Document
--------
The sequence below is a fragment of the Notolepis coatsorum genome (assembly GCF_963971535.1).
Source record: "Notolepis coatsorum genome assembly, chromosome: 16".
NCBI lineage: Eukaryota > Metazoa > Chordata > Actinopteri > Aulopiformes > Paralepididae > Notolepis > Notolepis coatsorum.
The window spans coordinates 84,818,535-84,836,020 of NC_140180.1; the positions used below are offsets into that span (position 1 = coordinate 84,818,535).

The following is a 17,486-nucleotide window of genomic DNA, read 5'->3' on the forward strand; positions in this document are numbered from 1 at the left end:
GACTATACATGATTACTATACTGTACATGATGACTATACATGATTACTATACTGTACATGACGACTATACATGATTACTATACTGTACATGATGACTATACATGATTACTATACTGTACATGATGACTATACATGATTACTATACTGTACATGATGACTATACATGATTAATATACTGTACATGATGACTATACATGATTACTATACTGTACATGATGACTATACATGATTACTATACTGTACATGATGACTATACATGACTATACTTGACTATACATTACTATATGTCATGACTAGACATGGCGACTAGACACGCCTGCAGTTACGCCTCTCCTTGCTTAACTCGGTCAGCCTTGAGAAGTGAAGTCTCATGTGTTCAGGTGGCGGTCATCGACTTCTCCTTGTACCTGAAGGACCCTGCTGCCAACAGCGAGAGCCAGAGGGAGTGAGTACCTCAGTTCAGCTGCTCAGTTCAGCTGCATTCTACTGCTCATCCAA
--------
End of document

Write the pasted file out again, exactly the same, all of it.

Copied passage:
The sequence below is a fragment of the Notolepis coatsorum genome (assembly GCF_963971535.1).
Source record: "Notolepis coatsorum genome assembly, chromosome: 16".
NCBI lineage: Eukaryota > Metazoa > Chordata > Actinopteri > Aulopiformes > Paralepididae > Notolepis > Notolepis coatsorum.
The window spans coordinates 84,818,535-84,836,020 of NC_140180.1; the positions used below are offsets into that span (position 1 = coordinate 84,818,535).

The following is a 17,486-nucleotide window of genomic DNA, read 5'->3' on the forward strand; positions in this document are numbered from 1 at the left end:
GACTATACATGATTACTATACTGTACATGATGACTATACATGATTACTATACTGTACATGACGACTATACATGATTACTATACTGTACATGATGACTATACATGATTACTATACTGTACATGATGACTATACATGATTACTATACTGTACATGATGACTATACATGATTAATATACTGTACATGATGACTATACATGATTACTATACTGTACATGATGACTATACATGATTACTATACTGTACATGATGACTATACATGACTATACTTGACTATACATTACTATATGTCATGACTAGACATGGCGACTAGACACGCCTGCAGTTACGCCTCTCCTTGCTTAACTCGGTCAGCCTTGAGAAGTGAAGTCTCATGTGTTCAGGTGGCGGTCATCGACTTCTCCTTGTACCTGAAGGACCCTGCTGCCAACAGCGAGAGCCAGAGGGAGTGAGTACCTCAGTTCAGCTGCTCAGTTCAGCTGCATTCTACTGCTCATCCAA